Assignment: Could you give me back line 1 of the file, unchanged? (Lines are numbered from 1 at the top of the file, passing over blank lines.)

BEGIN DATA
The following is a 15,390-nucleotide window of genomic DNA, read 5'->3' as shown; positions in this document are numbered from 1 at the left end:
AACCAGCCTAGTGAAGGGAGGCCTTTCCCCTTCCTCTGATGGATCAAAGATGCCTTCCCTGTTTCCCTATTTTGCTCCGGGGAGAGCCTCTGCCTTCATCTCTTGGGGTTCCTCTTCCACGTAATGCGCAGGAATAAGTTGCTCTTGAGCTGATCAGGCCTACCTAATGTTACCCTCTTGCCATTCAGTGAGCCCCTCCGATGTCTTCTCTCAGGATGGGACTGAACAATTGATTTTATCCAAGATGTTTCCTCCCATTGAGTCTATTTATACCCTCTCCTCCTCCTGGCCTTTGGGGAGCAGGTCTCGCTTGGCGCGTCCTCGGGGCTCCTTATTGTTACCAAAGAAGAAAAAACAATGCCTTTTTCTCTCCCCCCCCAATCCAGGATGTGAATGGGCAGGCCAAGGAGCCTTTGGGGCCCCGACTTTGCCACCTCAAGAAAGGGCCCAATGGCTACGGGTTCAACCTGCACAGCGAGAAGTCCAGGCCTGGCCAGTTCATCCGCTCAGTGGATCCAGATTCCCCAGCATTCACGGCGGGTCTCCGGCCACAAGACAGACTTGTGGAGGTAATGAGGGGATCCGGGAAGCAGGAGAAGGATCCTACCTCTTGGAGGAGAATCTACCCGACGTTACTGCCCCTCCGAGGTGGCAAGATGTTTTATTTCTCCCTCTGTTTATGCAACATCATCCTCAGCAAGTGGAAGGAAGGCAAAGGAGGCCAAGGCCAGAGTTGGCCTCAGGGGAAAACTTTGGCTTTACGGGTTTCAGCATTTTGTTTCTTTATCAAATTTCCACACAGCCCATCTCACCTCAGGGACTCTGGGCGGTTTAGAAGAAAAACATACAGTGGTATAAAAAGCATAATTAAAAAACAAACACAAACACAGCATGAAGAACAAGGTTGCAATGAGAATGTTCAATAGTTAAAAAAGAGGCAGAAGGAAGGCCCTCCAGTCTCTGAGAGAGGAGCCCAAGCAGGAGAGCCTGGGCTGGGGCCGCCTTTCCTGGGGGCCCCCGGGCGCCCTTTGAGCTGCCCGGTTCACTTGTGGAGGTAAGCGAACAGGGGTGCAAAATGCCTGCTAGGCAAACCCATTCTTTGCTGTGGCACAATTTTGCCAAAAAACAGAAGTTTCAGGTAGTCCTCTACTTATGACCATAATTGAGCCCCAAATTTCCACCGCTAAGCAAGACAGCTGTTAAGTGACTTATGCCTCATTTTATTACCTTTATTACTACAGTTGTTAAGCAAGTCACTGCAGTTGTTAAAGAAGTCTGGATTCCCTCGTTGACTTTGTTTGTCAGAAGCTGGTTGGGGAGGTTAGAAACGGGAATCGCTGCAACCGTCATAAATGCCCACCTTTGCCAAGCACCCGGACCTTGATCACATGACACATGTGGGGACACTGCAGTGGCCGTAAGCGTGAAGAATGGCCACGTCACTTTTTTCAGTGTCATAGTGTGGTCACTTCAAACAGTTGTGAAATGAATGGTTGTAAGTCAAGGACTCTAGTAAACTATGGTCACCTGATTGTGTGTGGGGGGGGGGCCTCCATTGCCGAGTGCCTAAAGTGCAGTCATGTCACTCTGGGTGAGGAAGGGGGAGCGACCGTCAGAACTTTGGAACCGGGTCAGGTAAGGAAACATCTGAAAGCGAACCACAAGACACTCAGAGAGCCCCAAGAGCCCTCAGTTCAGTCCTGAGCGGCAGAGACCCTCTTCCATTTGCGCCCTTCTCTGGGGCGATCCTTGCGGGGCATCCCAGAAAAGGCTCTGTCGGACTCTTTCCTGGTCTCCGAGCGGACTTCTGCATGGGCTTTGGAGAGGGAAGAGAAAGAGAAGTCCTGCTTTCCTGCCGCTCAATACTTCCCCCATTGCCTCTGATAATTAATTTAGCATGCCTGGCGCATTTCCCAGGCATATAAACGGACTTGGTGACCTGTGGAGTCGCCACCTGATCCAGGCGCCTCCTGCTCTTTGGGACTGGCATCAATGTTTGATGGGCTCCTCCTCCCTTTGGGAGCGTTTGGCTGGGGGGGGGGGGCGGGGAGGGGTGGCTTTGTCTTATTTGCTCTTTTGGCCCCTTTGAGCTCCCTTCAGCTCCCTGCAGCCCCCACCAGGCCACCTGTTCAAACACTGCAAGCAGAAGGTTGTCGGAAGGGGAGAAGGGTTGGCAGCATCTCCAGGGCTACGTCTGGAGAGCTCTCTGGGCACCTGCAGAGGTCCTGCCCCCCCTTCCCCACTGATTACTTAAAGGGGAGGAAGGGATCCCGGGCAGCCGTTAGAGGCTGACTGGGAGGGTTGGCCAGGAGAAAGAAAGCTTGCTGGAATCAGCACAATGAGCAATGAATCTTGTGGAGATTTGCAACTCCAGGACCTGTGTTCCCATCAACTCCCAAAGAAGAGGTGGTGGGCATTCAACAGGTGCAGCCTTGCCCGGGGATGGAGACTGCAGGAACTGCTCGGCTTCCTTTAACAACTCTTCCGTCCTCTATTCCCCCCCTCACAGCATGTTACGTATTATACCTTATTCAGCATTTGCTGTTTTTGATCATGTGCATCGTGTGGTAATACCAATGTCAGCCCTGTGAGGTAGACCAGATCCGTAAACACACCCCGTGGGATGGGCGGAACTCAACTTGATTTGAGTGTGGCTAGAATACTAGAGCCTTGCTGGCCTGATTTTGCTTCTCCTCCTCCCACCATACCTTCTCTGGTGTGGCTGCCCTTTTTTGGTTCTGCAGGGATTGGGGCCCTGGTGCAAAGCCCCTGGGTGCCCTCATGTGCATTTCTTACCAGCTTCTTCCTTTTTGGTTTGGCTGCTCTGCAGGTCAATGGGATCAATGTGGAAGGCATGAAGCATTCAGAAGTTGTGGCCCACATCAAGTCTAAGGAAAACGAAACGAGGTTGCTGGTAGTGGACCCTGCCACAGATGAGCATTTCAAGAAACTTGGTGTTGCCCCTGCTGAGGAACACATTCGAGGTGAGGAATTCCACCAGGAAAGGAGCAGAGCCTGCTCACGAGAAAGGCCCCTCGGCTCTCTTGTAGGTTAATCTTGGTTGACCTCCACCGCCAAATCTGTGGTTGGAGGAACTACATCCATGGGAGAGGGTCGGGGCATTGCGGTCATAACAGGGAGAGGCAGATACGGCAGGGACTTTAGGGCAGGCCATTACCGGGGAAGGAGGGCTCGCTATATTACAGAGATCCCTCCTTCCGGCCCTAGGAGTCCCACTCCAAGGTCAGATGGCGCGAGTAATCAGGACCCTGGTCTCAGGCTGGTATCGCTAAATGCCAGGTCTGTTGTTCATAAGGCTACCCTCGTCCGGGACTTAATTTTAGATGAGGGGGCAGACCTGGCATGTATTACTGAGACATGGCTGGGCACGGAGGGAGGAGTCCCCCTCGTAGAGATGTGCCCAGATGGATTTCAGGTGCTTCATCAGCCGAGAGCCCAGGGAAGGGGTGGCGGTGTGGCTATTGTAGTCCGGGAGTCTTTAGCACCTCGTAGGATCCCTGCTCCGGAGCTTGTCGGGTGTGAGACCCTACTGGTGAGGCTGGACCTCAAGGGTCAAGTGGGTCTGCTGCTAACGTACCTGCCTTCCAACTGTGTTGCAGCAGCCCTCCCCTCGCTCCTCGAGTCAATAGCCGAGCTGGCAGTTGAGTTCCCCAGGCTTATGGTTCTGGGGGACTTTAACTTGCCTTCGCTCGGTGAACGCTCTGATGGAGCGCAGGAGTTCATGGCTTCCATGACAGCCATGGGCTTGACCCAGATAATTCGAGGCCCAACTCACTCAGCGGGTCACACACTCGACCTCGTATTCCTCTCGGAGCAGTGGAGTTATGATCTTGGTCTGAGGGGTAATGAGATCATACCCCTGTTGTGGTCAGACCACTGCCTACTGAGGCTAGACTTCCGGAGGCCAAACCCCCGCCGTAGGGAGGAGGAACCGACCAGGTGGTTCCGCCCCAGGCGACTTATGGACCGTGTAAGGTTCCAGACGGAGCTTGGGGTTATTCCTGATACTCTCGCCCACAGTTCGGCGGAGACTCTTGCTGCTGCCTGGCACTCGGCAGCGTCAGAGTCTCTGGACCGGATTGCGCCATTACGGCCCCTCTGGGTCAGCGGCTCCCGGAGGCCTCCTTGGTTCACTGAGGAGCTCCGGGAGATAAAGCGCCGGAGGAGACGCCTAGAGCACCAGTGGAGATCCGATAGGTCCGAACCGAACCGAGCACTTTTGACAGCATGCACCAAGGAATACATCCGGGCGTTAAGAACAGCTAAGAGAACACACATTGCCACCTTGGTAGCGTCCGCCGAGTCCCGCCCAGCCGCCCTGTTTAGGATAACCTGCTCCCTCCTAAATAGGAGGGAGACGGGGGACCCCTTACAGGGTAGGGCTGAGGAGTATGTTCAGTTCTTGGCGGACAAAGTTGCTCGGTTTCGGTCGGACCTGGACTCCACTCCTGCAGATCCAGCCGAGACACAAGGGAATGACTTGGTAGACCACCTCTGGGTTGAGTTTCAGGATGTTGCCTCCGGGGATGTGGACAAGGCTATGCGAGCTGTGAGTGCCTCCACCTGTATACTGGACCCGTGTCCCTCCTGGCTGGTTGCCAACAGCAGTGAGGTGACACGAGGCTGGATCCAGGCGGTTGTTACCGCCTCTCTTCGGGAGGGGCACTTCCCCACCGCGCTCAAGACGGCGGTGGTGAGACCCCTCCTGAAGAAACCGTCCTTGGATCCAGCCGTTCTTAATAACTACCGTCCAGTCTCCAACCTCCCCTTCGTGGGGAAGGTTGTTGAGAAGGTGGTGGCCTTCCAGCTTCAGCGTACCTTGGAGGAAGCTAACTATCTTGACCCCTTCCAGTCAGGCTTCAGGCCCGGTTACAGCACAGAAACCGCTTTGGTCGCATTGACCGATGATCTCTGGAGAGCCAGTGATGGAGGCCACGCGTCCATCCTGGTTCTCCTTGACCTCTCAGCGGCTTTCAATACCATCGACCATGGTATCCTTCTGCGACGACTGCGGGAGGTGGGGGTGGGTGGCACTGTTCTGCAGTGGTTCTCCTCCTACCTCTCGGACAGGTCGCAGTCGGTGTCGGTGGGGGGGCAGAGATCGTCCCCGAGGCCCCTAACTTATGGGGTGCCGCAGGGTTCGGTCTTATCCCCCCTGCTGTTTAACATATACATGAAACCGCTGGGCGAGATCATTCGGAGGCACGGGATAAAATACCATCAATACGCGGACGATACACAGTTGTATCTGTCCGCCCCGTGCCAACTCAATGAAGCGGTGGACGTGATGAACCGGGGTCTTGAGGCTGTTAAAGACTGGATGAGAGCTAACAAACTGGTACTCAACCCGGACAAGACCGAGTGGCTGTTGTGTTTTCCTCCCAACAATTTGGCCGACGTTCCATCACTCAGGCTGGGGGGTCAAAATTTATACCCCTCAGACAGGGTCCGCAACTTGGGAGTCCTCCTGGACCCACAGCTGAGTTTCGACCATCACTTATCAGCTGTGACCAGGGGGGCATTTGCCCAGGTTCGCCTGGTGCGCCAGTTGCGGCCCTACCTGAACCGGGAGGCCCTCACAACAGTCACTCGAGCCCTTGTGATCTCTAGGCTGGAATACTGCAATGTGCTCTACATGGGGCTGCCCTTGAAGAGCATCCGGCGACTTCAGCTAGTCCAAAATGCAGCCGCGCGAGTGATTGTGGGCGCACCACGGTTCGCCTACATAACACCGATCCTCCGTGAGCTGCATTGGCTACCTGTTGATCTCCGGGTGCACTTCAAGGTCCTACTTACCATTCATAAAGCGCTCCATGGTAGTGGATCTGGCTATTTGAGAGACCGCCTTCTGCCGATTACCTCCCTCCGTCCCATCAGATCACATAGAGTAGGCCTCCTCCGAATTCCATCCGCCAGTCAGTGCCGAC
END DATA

The following is a 15,390-nucleotide window of genomic DNA, read 5'->3' as shown; positions in this document are numbered from 1 at the left end: